The words “benevolent” and “benevolence” can be found within the entire 19th century. Several influences can be noted. While the European version was directed against the excesses of the French revolution, the chief American influence was religious, social and economic.
The rise of Methodism, Presbyterianism and Congregationalism after the disestablishment of the Church of England provided new energy to religion. The desire was to convey religion widely to an expanding American countryside. As they preached there was the idea that religion could be spread so that morals could improve which would make a positive effect on society as a whole
The American Bible Society founded in 1816 was one example of this influence which was organized to distribute Bibles. It was modeled after the 1804 British and Foreign Bible Society. The emphasis was non-sectarian and based in New York which was becoming the new commercial capital. As might be imagined, leadership was directed by growing commercial and clerical middle classes located in the cities and towns and connected to the ongoing industrialization.
While the basis of the organization was non-sectarian, leadership saw it another way. Episcopalian Bishop John Henry Hobart opposed the American Bible Society even though prominent Episcopalians such as the Jay family supported it. He saw the movement dominated the Calvinists who were really holding de facto evangelical prayer meeting. He believed only ordinated Episcopal ministers should preach to Episcopalians
Fredericksburg had its own Bible society – the Fredericksburg Auxiliary Prayer Book and Tract Society, formed in 1817). By 1833, they had handed out 2,197 Bibles after 19 years in existence. The Rev. McGuire was president of the organization in 1821 and warden Reuben Thom as the treasurer. McGuire also served as chairman for the State of the Church at the Diocesan Council of 1835 spoke to the importance of these issues
Another influence was combating the effects of urbanization and the industrial revolution. Americans were creating charity schools such as St. George’s own Male and Female Charity school to use education to improve the lives of the poor. But more was needed for the basic necessities of life.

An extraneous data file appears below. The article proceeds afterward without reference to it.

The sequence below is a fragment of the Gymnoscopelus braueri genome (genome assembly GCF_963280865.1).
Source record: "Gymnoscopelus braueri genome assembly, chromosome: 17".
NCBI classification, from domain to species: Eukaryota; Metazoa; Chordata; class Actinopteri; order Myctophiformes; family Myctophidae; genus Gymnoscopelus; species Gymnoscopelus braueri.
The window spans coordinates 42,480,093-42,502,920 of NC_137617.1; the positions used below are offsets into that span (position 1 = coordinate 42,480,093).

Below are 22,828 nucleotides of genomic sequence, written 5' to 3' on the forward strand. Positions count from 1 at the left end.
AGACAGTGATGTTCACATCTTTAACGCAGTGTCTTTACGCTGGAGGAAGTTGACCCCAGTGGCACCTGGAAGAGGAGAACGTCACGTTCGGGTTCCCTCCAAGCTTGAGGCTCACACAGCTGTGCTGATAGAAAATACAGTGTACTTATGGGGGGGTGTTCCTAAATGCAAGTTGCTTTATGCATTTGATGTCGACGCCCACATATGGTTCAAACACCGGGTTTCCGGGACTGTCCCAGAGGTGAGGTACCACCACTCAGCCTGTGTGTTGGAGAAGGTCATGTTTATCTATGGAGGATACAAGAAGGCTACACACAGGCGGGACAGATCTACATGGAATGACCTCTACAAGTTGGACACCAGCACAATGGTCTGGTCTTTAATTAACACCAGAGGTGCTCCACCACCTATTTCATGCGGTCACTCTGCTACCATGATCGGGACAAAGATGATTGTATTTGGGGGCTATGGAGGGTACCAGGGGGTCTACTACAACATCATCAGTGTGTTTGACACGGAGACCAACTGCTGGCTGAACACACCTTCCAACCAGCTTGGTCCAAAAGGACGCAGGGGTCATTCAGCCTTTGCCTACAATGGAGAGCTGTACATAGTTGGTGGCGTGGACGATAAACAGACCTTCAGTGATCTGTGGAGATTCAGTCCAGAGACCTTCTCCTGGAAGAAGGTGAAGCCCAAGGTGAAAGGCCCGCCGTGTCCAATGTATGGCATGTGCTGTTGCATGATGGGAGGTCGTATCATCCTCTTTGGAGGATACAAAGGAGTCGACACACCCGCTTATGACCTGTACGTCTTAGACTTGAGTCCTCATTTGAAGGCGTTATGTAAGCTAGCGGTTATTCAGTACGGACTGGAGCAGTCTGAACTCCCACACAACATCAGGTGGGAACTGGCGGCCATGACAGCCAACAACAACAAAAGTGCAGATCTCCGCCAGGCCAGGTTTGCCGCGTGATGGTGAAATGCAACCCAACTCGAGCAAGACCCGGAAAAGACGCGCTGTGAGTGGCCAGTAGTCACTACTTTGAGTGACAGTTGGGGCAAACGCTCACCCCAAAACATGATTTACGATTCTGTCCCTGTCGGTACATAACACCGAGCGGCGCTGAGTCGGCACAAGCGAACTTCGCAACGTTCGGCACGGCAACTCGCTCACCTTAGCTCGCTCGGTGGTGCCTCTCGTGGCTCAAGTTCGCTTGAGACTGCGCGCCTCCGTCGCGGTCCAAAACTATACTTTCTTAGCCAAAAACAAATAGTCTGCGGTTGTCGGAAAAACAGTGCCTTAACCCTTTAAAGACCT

One influence at the time was a philosophy called “disinterested benevolence.” Man’s true moral character demanded performing good deeds absent of any personal benefit. First espoused by Samuel Hopkins, a Congregational theologian, there was optimism following the War of 1812 that society could be perfected in preparation for the long awaited millennial reign of God on earth. But first society needed benevolent organization volunteer organizations of dedicated Christians working to improve the lot of the ordinary man.
When the Rev. Edward McGuire St. George’s in 1813 St. George’s was, “in a state of complete prostration” and much “discouraged.” as noted in the history of St George’s by Carroll Quenzel. With fewer than a dozen members, St. George’s needed “zeal and energy,” which McGuire brought in abundance. That energy focused on the condition of the poor, and rallied St. Georgeans to service. He was part of the Benevolent Society in 1817 to collect contributions through directly calling on people. An article on March 1, 1817 in the Village Herald was entitled “Remember the Poor” and was addressed to the citizens of Fredericksburg The tone of the language applies to our time. The winter was harsh and funds that had been contributed earlier were nearly exhausted. “Provisions scare and prices very high” “But little can be done at this time by the indigent to provide for themselves the necessities and comforts of life.” The letter was signed by McGuire, Reuben Thom, John T. Ford, Samuel Wilson, the President, John Mundell and John Scott.
A major revival occurred in 1831 as a 2nd Great Awakening swept across America resulting in 85 new members and increased zeal. This time McGuire noted:“a fresh impulse has been given to the activity of members” leading to “deeds of practical benevolence and christian charity.” He was not able to maintain the increases in future years though Church’s outreach was not diminished.
Reconstruction provided a fresh impetus to them confronting the poverty after the civil war and the status of freed slaves and not citizens. The Freeman’s Bureau among other purposes had a benevolent aim when it was first instituted. The blacks were given food, clothing, medicine and other necessities, farming implements and even brief land tenures in some places
Other churches were establishing them – the Baptists, Catholic (Benevolent Aid Society, St. Mary’s Benevolent Society). St. George’s rector Murdaugh was a proponent of the “social gospel” which looked closely at the ills of society caused in part by the industrial age. Quenzel has written that Murdaugh’a idea of the social gospel was possibly ahead of St. George’s.
In 1874, there was a Benevolent society in existence It is not clear if this is a continuation of the Benevolent Society in 1817 or a new organization, We know the Fredericksburg Ledger, Jan 9, 1874 reported real estate had been donated to presumably the trustees (John Coakley, William Barton and Charles Herndon) by the Isaac Peck family $7,250 as of Sept. 20, 1873. The property, Lot 128, was on the southwest corner of William and Prince Edward ( “Peck;s corner”) to the society but the transaction required that the Benevolent society be incorporated so it contract. It was Lot 128 which had a brick house and had 44 feet exposure on William Street. The society would benefit from the rents of $30 to $50 a month.